The underlying, critical element of achieving and maintaining convergence involves building and implementing the cross-functional management culture. It is a continual evolution and revolution of concepts and opportunities that reflect contemporary and future business operations and objectives.
An essential part of this transition requires both left-brained (analytical) and right-brained (creative) talent and culture. Leaders of the future will approach this collaboration challenge by defining cross-functional teams as ‘personas.’ These are roles that one assumes or displays in society or the workplace. Their skills and behaviors influence their interactions with other people. Some personas are analytical, some are creative, and others are a combination. A few personas are as follows:
- Learning personas that keep an enterprise from being too internally focused and trapped within their comfort zone. Learners need to be sufficiently humble to question their worldview and remain open to new insights every day.
- Organizing personas that serve to move the innovation lifecycle forward. Even the best ideas must continuously compete for attention, resources, and time. These champions are skilled at navigating processes, politics, and red tape to bring an innovation to market.
- Building personas are the connections between the learning and organizing personas; they apply insights from the learning personas and channel the empowerment from the organizing personas to make new things happen. Builders are often highly visible and close to the heart of the innovation action.
Establishing these personas creates the capabilities needed to understand how the innovation process works and the role each team plays in it. This allows enterprises to continually drive innovation on two levels: product and business model. Products must evolve with market dynamics and customer needs and desires. Consequently, business models must change or evolve as innovation either creates or changes products. We can see this dynamic unfolding today with the evolution of cloud computing.
They have to embrace right-brained skills, such as creativity, imagination, analogy, and empathy. Unlike most organizations that separate these individuals into silos–such as marketing versus engineering–enterprises in the age of mastery will build teams that morph as new processes and ideas unfold.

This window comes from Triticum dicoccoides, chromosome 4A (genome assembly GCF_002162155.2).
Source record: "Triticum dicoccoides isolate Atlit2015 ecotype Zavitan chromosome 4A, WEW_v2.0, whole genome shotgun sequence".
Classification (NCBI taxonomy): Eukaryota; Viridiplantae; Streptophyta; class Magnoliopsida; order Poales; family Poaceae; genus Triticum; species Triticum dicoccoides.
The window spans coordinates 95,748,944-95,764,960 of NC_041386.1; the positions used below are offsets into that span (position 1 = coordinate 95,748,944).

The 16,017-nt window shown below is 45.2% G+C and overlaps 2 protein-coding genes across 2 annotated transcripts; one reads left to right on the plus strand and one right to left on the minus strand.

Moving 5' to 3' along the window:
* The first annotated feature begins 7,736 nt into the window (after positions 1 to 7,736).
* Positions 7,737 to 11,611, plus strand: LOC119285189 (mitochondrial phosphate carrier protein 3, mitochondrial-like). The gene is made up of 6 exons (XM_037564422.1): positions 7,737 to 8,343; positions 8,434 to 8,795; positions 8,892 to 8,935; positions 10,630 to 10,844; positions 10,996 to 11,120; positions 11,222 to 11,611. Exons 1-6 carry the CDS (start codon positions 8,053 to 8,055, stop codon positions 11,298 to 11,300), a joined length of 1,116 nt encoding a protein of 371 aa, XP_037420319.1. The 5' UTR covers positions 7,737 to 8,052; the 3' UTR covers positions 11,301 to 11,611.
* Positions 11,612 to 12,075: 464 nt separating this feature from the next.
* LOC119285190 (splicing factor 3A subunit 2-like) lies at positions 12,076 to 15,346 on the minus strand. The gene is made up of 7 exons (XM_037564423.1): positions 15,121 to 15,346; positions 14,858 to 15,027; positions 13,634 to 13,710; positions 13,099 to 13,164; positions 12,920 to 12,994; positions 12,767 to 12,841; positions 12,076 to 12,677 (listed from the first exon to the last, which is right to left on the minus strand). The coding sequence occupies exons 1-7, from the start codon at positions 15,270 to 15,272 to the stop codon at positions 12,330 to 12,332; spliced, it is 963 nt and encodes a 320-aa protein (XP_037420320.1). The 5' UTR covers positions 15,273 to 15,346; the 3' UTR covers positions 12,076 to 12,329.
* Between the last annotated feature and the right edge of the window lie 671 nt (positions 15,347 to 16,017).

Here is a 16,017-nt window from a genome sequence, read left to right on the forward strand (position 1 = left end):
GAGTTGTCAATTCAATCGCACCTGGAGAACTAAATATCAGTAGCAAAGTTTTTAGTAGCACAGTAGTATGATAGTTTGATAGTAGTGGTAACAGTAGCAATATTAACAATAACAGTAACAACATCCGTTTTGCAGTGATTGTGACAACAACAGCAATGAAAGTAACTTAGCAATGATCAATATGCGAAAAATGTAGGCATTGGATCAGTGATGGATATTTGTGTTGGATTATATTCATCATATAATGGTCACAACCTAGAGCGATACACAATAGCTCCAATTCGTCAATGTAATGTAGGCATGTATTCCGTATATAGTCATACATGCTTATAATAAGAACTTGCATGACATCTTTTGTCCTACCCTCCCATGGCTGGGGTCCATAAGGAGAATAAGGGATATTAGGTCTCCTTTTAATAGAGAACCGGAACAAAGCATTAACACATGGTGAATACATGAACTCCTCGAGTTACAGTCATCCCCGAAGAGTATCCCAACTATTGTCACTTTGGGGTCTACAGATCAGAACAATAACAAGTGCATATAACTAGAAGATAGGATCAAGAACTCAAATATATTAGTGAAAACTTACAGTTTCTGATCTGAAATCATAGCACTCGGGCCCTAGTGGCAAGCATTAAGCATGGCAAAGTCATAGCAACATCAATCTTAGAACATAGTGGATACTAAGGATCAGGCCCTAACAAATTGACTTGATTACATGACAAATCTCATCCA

Give us some example of “convergence”.
Anyone raising a child with the benefits of the digital world doesn’t have to look past those tiny fingertips tapping their own apps to realize how quickly we’re transitioning.
Theoretical physicist and futurist Dr. Michio Kaku argues that humankind is at a turning point in history. He claims that in this century, we are going to make a shift from the “Age of Discovery” to the “Age of Mastery,” a period in which we will move from being passive observers of life and nature to its active choreographers. According to Kaku, robots with human-level intelligence may finally become a reality, and in the ultimate stage of mastery, we’ll even be able to merge our minds with machine intelligence. It’s how we harness this mastery that will matter.
Convergence of Disciplines
Science fiction is becoming fact. During a recent visit to Google headquarters, California Gov. Jerry Brown signed legislation to allow autonomous vehicles to operate on the state’s roads. Brown touted the signing of the bill as “turning today’s science fiction into tomorrow’s reality.” California is the third U.S. state to legalize self-driving cars, following Nevada and Florida, where similar laws were passed earlier this year.
This is just the beginning. We need to be ready for the next set of intelligent innovation, in any field. Hospitals are embracing robotic surgery, and patients are choosing it more and more for many procedures. Robotic-assisted laparoscopic radical prostatectomy is minimally-invasive laparoscopic surgery and has become the standard of care for prostate cancer patients. It offers lower morbidity, less pain, less blood loss and increased precision.
Education too needs to evolve to prepare people for an integrated world, where science converges with every area of practice and development. People training in or committed to a single discipline in a traditional manner won’t succeed in tomorrow’s marketplace. For more than 30 years, the Fisher Program in Management and Technology has combined two of th University of Pennsylvania’s greatest assets into one educational experience: Penn Engineering and The Wharton School. Schools that fail to offer true cross-disciplinary study are going to fall behind in creating future leaders of a converged world. And leaders who fail to create a cross-functional, cross-industry workforce will lose to their competition.
It is the leader’s responsibility to prepare his or her organization for what lies ahead–and that will mean changes in what we are doing now to break down the silos and create multi-disciplinary teams–in order to prepare for the unknown.